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When the Story Gets Lost in Translation: The Girl with All the Gifts

All of us at some point are going to be disappointed. We are going to be let down. Some great thing that we love is going to try and jump genres, make the move from the page to the screen and it won’t just be the same.

Some of the properties have been major where we have seen this happen; for all the hope that the Lord of the Rings fans had,The Hobbit series proved to not live up to the hype. But it is most disappointing when it is something that doesn’t have the magnitude of critical claim in one form as it moves into another one. It is one thing for Harry Potter books to make it to film; but what if the property is smaller?

When the Story Gets Lost in Translation: The Girl with All the Gifts

In June 2014, M.R. Carey released the novel The Girl with All the Gifts. Now, Carey is known as a writer in a variety of mediums, having written written for both Marvel and DC in the superhero comic book genre, as well as novels, both attached to the comic book world and in independent universes as well. When the book club at work choose this book, I had no idea who Carey was, his connection to comics or what the story was about. But I loved it.

The Girl with All the Gifts is set in a near future where something has happened to the world; a majority of people have become infected, becoming zombies while a small remanent remain, attempting to save the world by finding a cure. The titular girl in the story is Melanie, who is part of an experiment at an army base where she and those like her are being educated but also treated as experiments. Needless to say, something goes wrong and the story progresses from there.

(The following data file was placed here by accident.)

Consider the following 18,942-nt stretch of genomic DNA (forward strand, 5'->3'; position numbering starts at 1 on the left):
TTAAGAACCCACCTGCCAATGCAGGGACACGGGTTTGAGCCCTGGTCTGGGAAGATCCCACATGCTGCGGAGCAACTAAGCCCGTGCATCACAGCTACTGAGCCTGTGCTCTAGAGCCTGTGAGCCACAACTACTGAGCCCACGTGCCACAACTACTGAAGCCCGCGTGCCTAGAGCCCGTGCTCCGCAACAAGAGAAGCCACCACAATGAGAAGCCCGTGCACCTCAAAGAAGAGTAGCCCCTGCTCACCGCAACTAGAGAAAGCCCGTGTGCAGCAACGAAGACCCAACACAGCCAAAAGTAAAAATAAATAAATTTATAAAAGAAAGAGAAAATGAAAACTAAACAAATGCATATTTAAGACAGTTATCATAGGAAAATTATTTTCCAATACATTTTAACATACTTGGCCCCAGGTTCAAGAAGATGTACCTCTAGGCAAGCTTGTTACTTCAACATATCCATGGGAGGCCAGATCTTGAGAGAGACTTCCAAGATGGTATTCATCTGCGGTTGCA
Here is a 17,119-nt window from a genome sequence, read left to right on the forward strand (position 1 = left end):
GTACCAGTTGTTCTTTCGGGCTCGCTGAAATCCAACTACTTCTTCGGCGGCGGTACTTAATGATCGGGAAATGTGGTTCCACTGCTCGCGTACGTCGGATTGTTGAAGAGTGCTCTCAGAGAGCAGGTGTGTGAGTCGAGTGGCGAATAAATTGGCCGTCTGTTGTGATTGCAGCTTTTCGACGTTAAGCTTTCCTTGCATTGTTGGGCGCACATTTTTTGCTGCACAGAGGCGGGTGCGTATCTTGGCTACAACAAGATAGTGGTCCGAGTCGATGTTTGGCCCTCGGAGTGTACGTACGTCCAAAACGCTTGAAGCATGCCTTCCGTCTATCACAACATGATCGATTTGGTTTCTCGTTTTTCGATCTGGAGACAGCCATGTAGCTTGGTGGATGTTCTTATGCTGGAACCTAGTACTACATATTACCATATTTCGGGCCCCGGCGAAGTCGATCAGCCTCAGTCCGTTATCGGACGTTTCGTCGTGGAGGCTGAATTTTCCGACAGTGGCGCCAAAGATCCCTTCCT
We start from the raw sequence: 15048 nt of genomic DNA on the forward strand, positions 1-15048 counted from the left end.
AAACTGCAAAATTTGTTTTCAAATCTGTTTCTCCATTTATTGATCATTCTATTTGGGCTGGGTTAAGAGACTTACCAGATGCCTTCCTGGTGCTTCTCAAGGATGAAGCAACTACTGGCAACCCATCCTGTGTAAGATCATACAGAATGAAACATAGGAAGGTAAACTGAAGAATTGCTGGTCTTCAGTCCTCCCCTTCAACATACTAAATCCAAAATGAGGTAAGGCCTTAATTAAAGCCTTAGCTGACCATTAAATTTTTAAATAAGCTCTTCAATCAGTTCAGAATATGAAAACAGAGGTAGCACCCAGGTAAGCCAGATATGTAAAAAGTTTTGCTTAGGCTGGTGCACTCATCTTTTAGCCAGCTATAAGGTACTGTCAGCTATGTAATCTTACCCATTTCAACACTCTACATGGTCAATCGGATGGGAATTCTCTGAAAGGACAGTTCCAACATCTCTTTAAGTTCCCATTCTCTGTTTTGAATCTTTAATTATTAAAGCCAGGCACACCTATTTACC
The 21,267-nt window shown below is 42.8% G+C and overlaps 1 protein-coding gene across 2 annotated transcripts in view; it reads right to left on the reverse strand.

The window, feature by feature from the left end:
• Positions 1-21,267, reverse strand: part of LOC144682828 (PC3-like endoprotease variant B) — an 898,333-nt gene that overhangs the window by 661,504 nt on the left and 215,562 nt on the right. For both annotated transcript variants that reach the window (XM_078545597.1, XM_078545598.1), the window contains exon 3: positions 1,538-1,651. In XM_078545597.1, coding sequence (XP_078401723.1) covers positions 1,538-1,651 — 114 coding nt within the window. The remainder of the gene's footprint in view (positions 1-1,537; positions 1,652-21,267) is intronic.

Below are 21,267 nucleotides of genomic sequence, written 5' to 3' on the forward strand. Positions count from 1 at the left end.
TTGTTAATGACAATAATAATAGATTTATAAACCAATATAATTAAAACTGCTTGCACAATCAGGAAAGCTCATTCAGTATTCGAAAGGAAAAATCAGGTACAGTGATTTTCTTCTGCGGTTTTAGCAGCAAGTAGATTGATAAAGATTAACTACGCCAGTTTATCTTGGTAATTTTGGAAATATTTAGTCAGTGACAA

As I said, I loved the book. It expands and builds a universe and a metaphor about the world’s ending and a new beginning in a way that I found captivating and intriguing. When moments came where I felt like I knew what would happen next, there would be a change that I didn’t anticipate.

I loved the way it used characters to serve as the narrators, with us hearing the story from their perspective. In part, I listened to the audio version of the book, so even more so that format worked. So when I discovered that a British film group had made a movie in 2015 and released it in America at the beginning of 2017, I was excited.

And the film version of the story doesn’t do the book justice. In retrospect, I should have known that there would be issues. The narrator POV being translated to film is difficult; it is one of the reasons that I think the Hunger Games trilogy doesn’t get enough credit. (The novels work almost entirely on Katniss’ narrator voice and we never hear it in the films!) In this film, it just makes the story harder to follow.

Additionally, the film didn’t have a massive budget, despite having cast Glenn Close as the lead scientist studying Melanie and it shows. It feels like a well made piece of British television more than it feels like a great action science fiction film. And there is just so much that is left out in the script. I recognize that every script based on a novel has to make choices and certainly, to turn this book into a 2 hour movie, choices would have to be made; it felt like the choices they made unwound the central ongoing metaphor to the point that it blunted the considerable impact that the book had.

As a reader of the book, it isn’t that the movie is bad. (In fact, it boasts a pretty substantially high Rotten Tomatoes score). It is just that the story of the novel was so much better as a story and a metaphor that it made me disappointed in the film that came out of it. My best hope is that the movie will drive some people to check out the glory that is the novel and soak in its greatness because the film alone isn’t enough.

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